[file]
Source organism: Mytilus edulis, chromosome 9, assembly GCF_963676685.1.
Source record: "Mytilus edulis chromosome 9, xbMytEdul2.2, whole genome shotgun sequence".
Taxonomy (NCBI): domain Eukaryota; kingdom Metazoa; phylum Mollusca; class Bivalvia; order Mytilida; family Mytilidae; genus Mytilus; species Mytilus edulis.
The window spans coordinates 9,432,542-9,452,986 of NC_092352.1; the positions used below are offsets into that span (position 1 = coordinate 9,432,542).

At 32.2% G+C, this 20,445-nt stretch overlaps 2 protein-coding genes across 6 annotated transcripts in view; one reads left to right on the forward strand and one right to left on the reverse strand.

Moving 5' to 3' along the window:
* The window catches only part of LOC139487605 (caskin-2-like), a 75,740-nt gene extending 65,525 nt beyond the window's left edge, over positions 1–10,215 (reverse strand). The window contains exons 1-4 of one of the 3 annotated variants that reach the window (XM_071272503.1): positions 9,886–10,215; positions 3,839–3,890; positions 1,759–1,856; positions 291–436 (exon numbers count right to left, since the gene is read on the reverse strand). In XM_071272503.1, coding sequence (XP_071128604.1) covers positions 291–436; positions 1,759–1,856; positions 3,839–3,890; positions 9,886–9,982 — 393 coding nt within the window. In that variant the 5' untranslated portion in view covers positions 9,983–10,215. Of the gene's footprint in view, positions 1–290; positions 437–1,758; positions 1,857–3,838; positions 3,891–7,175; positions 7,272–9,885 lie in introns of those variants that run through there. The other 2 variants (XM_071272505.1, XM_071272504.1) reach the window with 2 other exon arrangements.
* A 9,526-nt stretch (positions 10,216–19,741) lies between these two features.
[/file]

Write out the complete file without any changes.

Source organism: Mytilus edulis, chromosome 9, assembly GCF_963676685.1.
Source record: "Mytilus edulis chromosome 9, xbMytEdul2.2, whole genome shotgun sequence".
Taxonomy (NCBI): domain Eukaryota; kingdom Metazoa; phylum Mollusca; class Bivalvia; order Mytilida; family Mytilidae; genus Mytilus; species Mytilus edulis.
The window spans coordinates 9,432,542-9,452,986 of NC_092352.1; the positions used below are offsets into that span (position 1 = coordinate 9,432,542).

At 32.2% G+C, this 20,445-nt stretch overlaps 2 protein-coding genes across 6 annotated transcripts in view; one reads left to right on the forward strand and one right to left on the reverse strand.

Moving 5' to 3' along the window:
* The window catches only part of LOC139487605 (caskin-2-like), a 75,740-nt gene extending 65,525 nt beyond the window's left edge, over positions 1–10,215 (reverse strand). The window contains exons 1-4 of one of the 3 annotated variants that reach the window (XM_071272503.1): positions 9,886–10,215; positions 3,839–3,890; positions 1,759–1,856; positions 291–436 (exon numbers count right to left, since the gene is read on the reverse strand). In XM_071272503.1, coding sequence (XP_071128604.1) covers positions 291–436; positions 1,759–1,856; positions 3,839–3,890; positions 9,886–9,982 — 393 coding nt within the window. In that variant the 5' untranslated portion in view covers positions 9,983–10,215. Of the gene's footprint in view, positions 1–290; positions 437–1,758; positions 1,857–3,838; positions 3,891–7,175; positions 7,272–9,885 lie in introns of those variants that run through there. The other 2 variants (XM_071272505.1, XM_071272504.1) reach the window with 2 other exon arrangements.
* A 9,526-nt stretch (positions 10,216–19,741) lies between these two features.